it became abundantly clear to me how easy a person like Paul,
who could not only write well, but who had a certain charisma
and claimed an abundance of experiences with inner masters,
would sweep followers off their feet.
I have little if any charisma, but I can write a fairly decent book.
This apparently was sufficient for many. The experience of being
on the receiving end of admiring Eckists was a sobering first hand
look from the other end of the scope of my own tendency to elevate
the leaders of Eckankar.
I won't go into the details of the issues I have with the Eckankar
teachings, for most of these issues are addressed in Ford's book.
My conclusions are not the same as Ford's in all cases. For example,
whether people such as Rebazar Tarzs are real or not real hardly
played a part in my decision to leave, whereas Ford categorically
asserts the Vairagi masters are pure fiction. I had decided that,
if men like Paul and Darwin and Harold were truly the best and
brightest candidates that a band of high inner masters would choose
to be the head of their order and be the chosen supreme channel
for God on Earth, than I was not interested in following such an order.
On the other hand, I felt, if there is an order of very high masters
similar to the Vairagi that Paul protrayed, I seriously doubted they
would hitch their wagon to a movement like Eckankar. So the whole
debate about whether some of these masters are real or not is not
a central one for me personally.
There are a few other conclusions I reached that differ a bit
from Ford's, and this is as it should be for anyone thinking for
themselves. But on the whole, my own research and experience
support Ford's conclusions. If you read Ford's book, you will find
a multitude of issues worth carefully thinking over - a number
of which you may never have considered before.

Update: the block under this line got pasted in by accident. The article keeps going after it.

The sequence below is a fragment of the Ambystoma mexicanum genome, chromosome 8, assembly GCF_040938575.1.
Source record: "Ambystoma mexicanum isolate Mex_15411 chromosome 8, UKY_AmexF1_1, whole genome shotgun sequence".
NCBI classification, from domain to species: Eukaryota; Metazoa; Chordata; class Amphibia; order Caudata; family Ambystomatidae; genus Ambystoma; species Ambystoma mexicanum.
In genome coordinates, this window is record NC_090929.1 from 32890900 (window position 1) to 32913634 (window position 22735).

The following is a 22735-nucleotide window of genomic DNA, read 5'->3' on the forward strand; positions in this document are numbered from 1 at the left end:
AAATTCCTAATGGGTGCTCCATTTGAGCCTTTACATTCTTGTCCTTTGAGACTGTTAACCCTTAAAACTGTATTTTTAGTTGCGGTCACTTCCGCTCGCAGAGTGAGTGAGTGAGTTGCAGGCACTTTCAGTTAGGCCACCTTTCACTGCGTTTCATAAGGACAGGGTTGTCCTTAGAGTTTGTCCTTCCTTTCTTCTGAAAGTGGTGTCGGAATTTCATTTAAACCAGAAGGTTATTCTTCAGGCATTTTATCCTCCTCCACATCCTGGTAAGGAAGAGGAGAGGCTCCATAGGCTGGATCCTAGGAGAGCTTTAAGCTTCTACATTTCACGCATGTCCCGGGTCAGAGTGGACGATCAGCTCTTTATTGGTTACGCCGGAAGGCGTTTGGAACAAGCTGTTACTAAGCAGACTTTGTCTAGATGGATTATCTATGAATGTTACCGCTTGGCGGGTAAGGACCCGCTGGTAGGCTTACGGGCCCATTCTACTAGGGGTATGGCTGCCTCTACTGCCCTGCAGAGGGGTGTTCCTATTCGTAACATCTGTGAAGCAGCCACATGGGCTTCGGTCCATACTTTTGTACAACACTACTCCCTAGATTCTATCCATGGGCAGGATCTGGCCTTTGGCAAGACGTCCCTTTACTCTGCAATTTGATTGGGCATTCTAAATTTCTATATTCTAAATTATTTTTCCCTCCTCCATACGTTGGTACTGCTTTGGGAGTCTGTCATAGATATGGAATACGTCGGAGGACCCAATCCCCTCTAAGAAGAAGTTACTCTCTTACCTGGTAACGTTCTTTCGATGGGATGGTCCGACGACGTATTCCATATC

Incidently, Ford has been accused by some critics as being too
mental, of not showing an attitude of love. It would be hard for
anyone to write a book deconstructing Eckankar without seeming
hard-hearted to an Eckankar devotee. How do you call the beloved
founder Paul Twitchell a liar and a fraud and still sound like a Golden
Heart? But there is more to the demonstration of love than sweet
platitudes, warm feelings, and cute stories. Tough-love is real, and
in the spiritual tradition it leads (or pushes) Soul onwards towards
God. I see no love in comforting others with gentle lies, nor in
telling them they will suffer spiritual decline and misery if they
leave the Eckankar club. One of the primary reasons I decided to
leave Eckankar was precisely because the pronouncements of love
made by the leaders was contradicted all too often by their actions
and harsh denouncement of those who disagreed with them, or
those who choose to follow another road, or of other "inferior" paths.
As with many who leave the Eckankar religion, I have felt a certain
amount of loss. Not just the loss of an ideal, but the absence of a
community of friends, and the wonderful sharing that happens at
many Eckankar events. But I have not regretted for a moment the
spiritual implications of leaving. To have stayed, for me, would have
been a rejection of what Eckankar calls The Call of Soul - a call which
urged me to let go of a religion which had served its purpose in my
journey, and had become an impediment to my further growth.
Truth Seeker added these comments at the end of James Davis' post:
Thank you for coming forward. There are many who hold on to your
book as the final validation of the mahanta. That is why Harold was
so quick to promote it. I hope that your candor and courage will
encourage others,who are hanging fire and holding on to this last
fabricated vistage of Eckankar doctrine, to also have the courage to
read the book and then act on their inner spiritual guidance. Only
then can the Eckankar spell be broken.